Former Mountie who killed wife in 2010 now hopes to remarry
Tirth Sehmbi shot his wife Rajpinder 16 times in their southeast Edmonton home
A former Mountie who killed his wife with his service pistol in their southeast Edmonton home nearly nine years ago now hopes to get married again.
But the Alberta Court of Appeal has rejected a bid made by Tirth Sehmbi to obtain a passport and leave the country.
"The main concerns arose from the appellant's desire to find a new life partner, and his developing relationship with a woman in Singapore," the appeal court said in a ruling released Monday.
"A concern was also expressed that the appellant might attempt to relocate to another country with his children, and the difficulties that would arise if the appellant's illness re-emerged while he was outside the country."
Sehmbi was found not criminally responsible in June 2013 for the July 2010 murder of his wife, Rajpinder.
A Court of Queen's Bench justice ordered Sehmbi into custody at Alberta Hospital Edmonton after finding he was suffering from an acute psychotic disorder when he emptied his service pistol, shooting his wife 16 times.
At one point Sehmbi, an RCMP constable at the time, held the gun to his wife's forehead and fired three bullets.
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Sehmbi is now on a conditional discharge and living in the community, but remains under supervision of the Alberta Review Board.
His treatment team has concluded that he continues to pose a risk of harm to the public and that an absolute discharge would not be appropriate.
If all goes well, he advises there is a real likelihood of marriage between them.- Alberta Review Board report
In August 2018, the review board heard that Sehmbi's mental state, living situation and activities had remained basically unchanged over the past year.
"However, there is one major change," the board noted. "He is actively seeking a life partner who lives in Singapore."
Sehmbi told his psychiatrist that the woman's family knows about the shooting.
"Apparently, she might arrive in Canada on a work visa and if she does, he plans on providing more detail on his index offence. If all goes well, he advises there is a real likelihood of marriage between them," the report said.
The review board disagreed with a recommendation from Sehmbi's treatment team, which had sought to amend his travel conditions.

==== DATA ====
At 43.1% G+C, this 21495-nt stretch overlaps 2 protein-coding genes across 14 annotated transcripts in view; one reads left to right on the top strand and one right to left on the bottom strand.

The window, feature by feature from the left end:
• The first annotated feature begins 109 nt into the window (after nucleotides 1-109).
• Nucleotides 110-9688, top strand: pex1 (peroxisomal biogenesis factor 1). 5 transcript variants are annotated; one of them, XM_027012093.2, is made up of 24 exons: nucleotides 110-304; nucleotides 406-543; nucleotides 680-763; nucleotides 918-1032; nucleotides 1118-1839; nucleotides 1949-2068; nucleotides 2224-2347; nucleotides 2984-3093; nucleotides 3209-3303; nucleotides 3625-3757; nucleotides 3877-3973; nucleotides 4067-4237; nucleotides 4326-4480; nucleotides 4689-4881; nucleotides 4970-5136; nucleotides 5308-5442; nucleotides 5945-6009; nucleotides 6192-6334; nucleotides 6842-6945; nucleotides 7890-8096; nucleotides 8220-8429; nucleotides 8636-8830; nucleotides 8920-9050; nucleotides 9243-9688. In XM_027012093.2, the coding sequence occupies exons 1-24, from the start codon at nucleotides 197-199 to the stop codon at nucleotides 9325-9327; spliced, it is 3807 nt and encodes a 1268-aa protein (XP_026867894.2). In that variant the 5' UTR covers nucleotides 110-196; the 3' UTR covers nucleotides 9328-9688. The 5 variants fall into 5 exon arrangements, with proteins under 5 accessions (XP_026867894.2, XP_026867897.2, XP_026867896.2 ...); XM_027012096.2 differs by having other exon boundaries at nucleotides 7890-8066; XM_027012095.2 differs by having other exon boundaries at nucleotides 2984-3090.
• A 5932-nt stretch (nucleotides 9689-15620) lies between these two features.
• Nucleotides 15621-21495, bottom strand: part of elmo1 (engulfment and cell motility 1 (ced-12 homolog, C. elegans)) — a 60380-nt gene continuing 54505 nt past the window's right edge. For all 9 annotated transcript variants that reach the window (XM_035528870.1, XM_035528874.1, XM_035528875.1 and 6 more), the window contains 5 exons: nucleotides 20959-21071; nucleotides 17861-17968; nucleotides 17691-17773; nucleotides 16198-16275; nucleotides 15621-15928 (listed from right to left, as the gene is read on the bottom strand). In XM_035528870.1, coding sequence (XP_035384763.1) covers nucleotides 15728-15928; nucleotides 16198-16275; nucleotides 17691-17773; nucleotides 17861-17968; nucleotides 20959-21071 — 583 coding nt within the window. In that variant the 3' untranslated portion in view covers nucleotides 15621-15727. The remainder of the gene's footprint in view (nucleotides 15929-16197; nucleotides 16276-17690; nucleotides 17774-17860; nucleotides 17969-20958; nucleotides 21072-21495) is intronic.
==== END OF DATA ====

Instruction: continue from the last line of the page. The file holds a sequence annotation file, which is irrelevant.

The board varied three conditions that had been imposed by the treatment team. The board said he couldn't apply for a passport or do any international travel, and that any approved travel be restricted to Western Canada for up to two weeks.
At an appeal court hearing held March 20, Sehmbi's lawyer argued that the review board had acted unfairly and provided inadequate reasons for its disposition.
But in the decision issued Monday, the appeal court noted that the review board didn't commit any "reviewable error by departing from the recommendations of the treatment team."
It also said that the board had only rejected "recommended changes to the status quo" and that Sehmbi hadn't had "any concrete travel plans for the board to consider."
Sehmbi's journey back into society
Five weeks after Sehmbi was committed to Alberta Hospital in 2013, the review board determined he could wander the hospital grounds unsupervised. The board also granted him passes to spend time in Edmonton as long as he was supervised.
By January 2014, he was permitted to visit the city unsupervised. At the end of that year, he was allowed to have face-to-face contact with his two sons as long as it was supervised "by a responsible adult." The review board granted him passes allowing him to stay away from the psychiatric hospital for up to four days and three nights.
A disposition from the board after a hearing in November 2015 noted that Sehmbi appeared ready to transition to the community but said he continued to present "a significant threat to the safety of the community and will remain on a full warrant."
Sehmbi was released from Alberta Hospital and allowed to live in a supervised group home.
By February 2017, Sehmbi was moved from a supervised group home and allowed to live independently with his mother and his two sons.
In September 2017, the review board noted that Sehmbi "remains busy and involved with a part-time job, volunteer work, recreation, helping raise his two sons and domestic jobs in the house."
In its most recent report, the review board noted that Sehmbi "enjoys a good relationship with his mother and his sons. He is helping his mother and sister, who are the legal guardians of his sons, in raising them."